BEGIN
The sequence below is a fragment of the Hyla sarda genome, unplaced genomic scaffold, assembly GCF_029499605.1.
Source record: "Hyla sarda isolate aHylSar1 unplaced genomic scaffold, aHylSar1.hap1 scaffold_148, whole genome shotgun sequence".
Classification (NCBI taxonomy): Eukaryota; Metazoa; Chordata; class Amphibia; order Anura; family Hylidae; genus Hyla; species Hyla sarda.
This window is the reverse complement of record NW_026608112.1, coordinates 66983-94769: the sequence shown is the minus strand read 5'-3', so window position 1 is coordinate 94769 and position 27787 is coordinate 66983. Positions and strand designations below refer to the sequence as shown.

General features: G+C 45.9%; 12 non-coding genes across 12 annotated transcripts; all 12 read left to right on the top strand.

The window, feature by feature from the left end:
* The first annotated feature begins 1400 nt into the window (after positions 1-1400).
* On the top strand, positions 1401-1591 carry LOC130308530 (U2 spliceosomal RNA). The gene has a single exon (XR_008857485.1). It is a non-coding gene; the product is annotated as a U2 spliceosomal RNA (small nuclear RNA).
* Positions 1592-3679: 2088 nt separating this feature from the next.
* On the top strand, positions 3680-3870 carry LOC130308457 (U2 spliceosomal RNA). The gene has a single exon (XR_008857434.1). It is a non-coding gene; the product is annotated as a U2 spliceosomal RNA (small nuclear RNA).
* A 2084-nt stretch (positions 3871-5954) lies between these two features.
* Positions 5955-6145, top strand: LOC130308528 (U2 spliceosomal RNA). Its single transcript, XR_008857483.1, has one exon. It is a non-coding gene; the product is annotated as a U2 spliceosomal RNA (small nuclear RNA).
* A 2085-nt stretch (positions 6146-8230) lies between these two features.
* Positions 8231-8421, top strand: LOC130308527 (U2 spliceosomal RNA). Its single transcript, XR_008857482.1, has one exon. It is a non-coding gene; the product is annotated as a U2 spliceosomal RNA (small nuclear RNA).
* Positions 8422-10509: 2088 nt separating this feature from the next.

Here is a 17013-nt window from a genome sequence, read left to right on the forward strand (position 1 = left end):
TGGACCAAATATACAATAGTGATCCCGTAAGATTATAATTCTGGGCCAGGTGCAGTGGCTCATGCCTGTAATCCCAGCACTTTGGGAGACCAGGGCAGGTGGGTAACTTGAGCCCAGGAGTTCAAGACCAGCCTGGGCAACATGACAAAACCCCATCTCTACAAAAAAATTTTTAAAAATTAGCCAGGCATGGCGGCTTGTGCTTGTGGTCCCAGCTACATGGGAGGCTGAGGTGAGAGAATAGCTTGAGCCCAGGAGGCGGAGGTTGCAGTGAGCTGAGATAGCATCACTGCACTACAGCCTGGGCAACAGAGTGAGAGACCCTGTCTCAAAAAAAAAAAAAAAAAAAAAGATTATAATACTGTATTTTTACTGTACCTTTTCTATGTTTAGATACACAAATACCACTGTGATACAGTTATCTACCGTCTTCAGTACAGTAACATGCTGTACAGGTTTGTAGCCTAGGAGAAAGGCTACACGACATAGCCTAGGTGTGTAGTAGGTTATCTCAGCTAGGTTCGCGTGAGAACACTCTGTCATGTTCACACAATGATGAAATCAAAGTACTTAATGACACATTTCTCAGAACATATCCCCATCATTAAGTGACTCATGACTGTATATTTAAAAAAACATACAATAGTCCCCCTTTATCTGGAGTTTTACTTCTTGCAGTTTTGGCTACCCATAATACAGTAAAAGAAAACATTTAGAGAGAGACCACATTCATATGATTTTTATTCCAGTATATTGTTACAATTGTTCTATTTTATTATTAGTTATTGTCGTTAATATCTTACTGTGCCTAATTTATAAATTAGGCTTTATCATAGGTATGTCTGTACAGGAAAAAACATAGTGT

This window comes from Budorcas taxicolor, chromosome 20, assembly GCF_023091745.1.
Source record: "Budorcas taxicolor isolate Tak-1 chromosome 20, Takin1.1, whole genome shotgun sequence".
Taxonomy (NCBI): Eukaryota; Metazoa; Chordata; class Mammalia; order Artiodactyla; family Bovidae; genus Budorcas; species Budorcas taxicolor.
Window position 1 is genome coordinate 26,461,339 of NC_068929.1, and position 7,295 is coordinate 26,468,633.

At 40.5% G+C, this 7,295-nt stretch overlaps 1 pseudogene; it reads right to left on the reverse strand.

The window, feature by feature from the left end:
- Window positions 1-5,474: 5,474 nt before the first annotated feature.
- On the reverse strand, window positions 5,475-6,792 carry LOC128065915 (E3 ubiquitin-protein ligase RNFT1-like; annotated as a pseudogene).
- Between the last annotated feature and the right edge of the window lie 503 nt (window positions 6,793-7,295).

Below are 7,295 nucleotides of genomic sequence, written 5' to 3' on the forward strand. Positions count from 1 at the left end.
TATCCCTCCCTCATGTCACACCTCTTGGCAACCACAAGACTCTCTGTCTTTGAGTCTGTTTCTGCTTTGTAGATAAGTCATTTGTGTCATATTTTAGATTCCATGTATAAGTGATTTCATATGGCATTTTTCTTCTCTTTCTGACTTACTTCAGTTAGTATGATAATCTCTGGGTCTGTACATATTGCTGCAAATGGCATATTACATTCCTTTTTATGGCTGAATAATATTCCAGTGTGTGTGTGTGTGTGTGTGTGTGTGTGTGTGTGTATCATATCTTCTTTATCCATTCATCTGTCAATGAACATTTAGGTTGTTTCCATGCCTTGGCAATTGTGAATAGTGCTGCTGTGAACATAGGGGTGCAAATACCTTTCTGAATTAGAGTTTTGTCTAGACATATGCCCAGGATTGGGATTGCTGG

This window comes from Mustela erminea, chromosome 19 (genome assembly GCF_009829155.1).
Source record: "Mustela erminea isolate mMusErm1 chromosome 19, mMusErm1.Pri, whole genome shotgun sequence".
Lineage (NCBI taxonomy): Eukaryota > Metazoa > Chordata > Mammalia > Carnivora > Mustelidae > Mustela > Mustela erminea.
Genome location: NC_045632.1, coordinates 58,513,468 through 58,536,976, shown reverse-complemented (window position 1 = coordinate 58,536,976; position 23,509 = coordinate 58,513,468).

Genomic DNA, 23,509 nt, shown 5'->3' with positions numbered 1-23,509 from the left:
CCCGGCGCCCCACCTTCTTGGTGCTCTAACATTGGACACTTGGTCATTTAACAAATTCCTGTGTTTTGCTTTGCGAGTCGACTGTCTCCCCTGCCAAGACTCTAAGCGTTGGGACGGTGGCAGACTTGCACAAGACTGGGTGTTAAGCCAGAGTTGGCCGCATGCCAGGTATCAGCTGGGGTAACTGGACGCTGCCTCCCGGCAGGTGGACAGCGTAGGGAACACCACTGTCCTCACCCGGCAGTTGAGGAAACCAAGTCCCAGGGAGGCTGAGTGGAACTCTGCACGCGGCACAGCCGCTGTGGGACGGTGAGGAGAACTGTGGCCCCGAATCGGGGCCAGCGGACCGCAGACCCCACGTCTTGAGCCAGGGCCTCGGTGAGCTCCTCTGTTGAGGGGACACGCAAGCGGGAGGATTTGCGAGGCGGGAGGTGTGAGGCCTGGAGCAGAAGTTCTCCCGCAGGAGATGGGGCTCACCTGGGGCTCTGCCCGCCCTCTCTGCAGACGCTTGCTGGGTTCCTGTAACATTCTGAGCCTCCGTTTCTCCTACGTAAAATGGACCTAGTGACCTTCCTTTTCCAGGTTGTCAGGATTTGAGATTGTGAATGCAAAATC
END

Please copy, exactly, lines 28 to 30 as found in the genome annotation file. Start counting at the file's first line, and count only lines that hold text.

TATCCCTCCCTCATGTCACACCTCTTGGCAACCACAAGACTCTCTGTCTTTGAGTCTGTTTCTGCTTTGTAGATAAGTCATTTGTGTCATATTTTAGATTCCATGTATAAGTGATTTCATATGGCATTTTTCTTCTCTTTCTGACTTACTTCAGTTAGTATGATAATCTCTGGGTCTGTACATATTGCTGCAAATGGCATATTACATTCCTTTTTATGGCTGAATAATATTCCAGTGTGTGTGTGTGTGTGTGTGTGTGTGTGTGTGTGTATCATATCTTCTTTATCCATTCATCTGTCAATGAACATTTAGGTTGTTTCCATGCCTTGGCAATTGTGAATAGTGCTGCTGTGAACATAGGGGTGCAAATACCTTTCTGAATTAGAGTTTTGTCTAGACATATGCCCAGGATTGGGATTGCTGG

This window comes from Mustela erminea, chromosome 19 (genome assembly GCF_009829155.1).
Source record: "Mustela erminea isolate mMusErm1 chromosome 19, mMusErm1.Pri, whole genome shotgun sequence".